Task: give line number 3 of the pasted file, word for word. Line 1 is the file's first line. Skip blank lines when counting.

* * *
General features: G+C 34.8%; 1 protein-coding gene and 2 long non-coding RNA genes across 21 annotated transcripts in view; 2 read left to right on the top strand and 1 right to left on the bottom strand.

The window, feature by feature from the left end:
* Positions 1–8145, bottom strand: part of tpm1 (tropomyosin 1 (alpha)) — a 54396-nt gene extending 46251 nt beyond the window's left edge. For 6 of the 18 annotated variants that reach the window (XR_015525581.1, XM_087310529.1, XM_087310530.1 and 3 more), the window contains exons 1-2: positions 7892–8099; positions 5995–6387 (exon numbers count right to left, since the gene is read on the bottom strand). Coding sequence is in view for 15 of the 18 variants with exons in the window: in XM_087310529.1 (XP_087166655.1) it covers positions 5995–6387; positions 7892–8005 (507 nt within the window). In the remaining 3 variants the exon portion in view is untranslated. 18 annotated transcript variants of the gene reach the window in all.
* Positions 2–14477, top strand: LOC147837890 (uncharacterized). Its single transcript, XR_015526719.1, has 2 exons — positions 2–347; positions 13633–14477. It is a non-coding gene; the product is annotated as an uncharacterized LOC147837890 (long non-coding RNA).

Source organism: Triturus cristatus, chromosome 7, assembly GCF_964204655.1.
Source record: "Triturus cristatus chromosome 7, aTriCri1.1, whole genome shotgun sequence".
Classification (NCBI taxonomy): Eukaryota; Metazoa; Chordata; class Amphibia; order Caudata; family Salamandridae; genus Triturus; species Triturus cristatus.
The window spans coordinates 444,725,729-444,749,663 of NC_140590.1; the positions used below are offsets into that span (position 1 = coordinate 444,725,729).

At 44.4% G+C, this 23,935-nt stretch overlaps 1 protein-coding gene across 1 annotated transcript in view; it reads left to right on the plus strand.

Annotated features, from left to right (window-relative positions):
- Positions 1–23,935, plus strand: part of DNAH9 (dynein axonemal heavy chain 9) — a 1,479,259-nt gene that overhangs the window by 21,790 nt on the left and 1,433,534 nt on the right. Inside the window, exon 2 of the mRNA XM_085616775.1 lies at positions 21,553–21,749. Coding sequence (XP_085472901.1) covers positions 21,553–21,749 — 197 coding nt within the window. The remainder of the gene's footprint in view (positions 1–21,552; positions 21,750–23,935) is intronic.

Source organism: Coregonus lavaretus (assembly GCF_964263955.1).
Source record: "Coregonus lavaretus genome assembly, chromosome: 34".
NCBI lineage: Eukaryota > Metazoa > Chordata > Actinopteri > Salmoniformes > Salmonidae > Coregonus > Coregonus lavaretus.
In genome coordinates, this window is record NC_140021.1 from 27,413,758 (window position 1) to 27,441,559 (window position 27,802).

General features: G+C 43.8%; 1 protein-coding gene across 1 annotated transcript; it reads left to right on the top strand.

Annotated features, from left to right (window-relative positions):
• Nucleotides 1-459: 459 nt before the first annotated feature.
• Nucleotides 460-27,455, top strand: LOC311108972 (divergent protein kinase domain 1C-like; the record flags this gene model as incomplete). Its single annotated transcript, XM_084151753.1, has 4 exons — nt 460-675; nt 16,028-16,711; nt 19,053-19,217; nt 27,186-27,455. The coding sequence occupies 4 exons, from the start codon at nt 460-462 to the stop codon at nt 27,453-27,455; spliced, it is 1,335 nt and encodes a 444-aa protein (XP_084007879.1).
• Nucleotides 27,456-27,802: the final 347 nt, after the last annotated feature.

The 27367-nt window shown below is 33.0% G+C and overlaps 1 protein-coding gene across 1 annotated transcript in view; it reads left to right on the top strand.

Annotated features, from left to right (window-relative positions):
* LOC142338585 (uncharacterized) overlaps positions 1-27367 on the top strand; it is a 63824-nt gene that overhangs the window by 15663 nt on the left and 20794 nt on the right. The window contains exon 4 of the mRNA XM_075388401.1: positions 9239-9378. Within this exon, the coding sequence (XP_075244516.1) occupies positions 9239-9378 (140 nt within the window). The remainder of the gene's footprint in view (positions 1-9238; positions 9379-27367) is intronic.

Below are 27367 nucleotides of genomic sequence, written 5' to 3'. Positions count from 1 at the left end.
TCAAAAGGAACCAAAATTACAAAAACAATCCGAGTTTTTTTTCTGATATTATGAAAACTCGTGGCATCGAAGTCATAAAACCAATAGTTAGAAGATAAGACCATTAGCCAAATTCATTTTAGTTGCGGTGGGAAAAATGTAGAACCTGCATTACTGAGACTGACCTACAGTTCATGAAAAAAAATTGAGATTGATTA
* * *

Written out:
* Positions 1–8145, bottom strand: part of tpm1 (tropomyosin 1 (alpha)) — a 54396-nt gene extending 46251 nt beyond the window's left edge. For 6 of the 18 annotated variants that reach the window (XR_015525581.1, XM_087310529.1, XM_087310530.1 and 3 more), the window contains exons 1-2: positions 7892–8099; positions 5995–6387 (exon numbers count right to left, since the gene is read on the bottom strand). Coding sequence is in view for 15 of the 18 variants with exons in the window: in XM_087310529.1 (XP_087166655.1) it covers positions 5995–6387; positions 7892–8005 (507 nt within the window). In the remaining 3 variants the exon portion in view is untranslated. 18 annotated transcript variants of the gene reach the window in all.